SPORTS EDITOR.................ARTHUR CARSTENS
WOMEN'S EDITOR........ ..........ELEANOR BLUM
NIGHT EDITORS: Paril J. Elliott, John J. Flaherty, Thomas
E. Groehn, Thomas H. Kleene, David G. Macdonald,
John M. O'Connell, Robert S. Ruwitch, Arthur M. Taub.
SPORTS ASSISTANTS: Marjorie Western, Joel Newman,
Kenneth Parker, William Reed, Arthur Settle.
WOMEN'S ASSISTANTS: Barbara L. Bates, Dorothy Gies,
Florence Harper, Eleanor Johnson, Ruth Loebs, Jo-
sephine McLean, Margaret D. Phalan, Rosalie Resnick,
Jane Schneider, Marie Murphy.
REPORTERS: John H. Batdorff, Robert B. Brown, Richard
Clark, Clinton B. Conger, Sheldon M. Ellis, William H.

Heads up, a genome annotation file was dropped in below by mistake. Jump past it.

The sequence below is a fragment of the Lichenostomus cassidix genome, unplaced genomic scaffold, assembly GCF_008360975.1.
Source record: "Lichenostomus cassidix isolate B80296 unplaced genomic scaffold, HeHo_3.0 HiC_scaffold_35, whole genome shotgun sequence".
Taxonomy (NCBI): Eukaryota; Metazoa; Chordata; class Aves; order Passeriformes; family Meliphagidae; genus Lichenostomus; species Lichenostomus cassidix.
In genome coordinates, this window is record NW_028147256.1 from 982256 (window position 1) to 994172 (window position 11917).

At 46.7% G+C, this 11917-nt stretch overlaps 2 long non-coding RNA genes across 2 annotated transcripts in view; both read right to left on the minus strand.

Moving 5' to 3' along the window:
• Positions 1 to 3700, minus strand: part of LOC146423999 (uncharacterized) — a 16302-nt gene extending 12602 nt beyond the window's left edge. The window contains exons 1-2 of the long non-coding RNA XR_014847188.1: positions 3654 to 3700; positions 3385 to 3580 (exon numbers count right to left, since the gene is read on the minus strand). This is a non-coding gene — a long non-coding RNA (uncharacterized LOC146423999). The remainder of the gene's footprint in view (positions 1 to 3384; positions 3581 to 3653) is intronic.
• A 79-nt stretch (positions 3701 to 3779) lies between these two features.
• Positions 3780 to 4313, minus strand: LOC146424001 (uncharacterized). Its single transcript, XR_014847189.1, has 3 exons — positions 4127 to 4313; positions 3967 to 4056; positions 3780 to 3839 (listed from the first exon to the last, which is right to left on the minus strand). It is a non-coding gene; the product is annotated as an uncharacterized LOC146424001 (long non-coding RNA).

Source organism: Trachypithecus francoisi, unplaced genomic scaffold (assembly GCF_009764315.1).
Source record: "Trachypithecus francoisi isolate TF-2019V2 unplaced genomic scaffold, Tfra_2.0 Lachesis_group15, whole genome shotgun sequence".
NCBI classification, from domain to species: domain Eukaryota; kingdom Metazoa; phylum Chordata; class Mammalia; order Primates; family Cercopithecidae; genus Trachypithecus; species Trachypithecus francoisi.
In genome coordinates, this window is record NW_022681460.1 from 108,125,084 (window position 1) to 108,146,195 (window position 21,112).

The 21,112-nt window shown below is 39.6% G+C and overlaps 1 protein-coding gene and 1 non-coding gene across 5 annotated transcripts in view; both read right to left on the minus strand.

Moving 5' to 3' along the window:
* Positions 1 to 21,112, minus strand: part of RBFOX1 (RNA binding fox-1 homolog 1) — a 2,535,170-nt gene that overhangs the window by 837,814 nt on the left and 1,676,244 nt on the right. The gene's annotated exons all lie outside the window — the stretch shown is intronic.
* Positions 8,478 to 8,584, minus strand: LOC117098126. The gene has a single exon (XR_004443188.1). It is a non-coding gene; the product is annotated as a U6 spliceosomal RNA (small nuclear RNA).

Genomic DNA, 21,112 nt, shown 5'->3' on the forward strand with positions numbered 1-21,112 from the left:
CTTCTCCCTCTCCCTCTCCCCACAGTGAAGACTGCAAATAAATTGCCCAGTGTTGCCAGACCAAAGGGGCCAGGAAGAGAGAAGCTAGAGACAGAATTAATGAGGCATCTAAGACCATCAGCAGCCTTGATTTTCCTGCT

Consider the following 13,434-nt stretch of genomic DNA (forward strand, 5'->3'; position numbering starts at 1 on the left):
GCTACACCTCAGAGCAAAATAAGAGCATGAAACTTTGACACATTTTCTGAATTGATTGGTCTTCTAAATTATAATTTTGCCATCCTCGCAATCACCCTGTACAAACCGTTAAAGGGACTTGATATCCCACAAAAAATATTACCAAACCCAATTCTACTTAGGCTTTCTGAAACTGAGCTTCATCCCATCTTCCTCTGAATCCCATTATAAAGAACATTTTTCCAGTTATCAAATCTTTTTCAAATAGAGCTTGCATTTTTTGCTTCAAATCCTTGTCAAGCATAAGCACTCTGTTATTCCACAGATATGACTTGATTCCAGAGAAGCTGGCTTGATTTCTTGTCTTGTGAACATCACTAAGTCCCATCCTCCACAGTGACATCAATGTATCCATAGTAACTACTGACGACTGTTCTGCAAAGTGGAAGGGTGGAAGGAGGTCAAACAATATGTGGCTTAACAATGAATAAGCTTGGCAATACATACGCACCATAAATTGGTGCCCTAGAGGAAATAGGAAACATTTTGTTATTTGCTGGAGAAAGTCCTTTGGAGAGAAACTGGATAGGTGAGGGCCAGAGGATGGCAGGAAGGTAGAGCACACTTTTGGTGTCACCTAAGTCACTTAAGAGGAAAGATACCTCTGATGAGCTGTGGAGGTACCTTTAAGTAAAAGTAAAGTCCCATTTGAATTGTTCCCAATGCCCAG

Fleming, Robert J. Freehling; Sherwin Gaines, Richard
Hershey, Ralph W. Hurd, Jack Mitchell, Fred W. Neal,
Melvin C. Oathout, Robert Pulver, Lloyd S. Reich, Mar-
shall Shulman, Donald Smith, Bernard Weissman, Jacob
C. Seidel, Bernard Levick, George Andros, Fred Buesser,
Robert Cummins, Fred DeLano, Robert J. Friedman,
Raymond Goodman, Morton Mann.
Dorothy Briscoe, Maryanna Chockly, Florence Davies,
Helen Diefenidorf, Marian Donaldson, Elaine Goldberg,
Betty Goldstein, Olive Griffith, Harriet Hathaway, Ma-
rion Holden, Lois King, Selma Levin, Elizabeth Miller,
Melba Morrison, Elsie Pierce, Charlotte Reuger, Dorothy
Shappell, Molly Solomon, Dorothy Vale, Laura Wino-
grad, Jewel Wuerfel.
BUSINESS STAFF
Telephone 2-1214
BUSINESS MANAGERp..4...........RUSSELL B. READ
CREDIT MANAGER................ROBERT S. WARD
WOMEN'S BUSINESS MANAGER .........JANE BASSETT
DEPARTMENT MANAGERS: Local Advertising, John Og-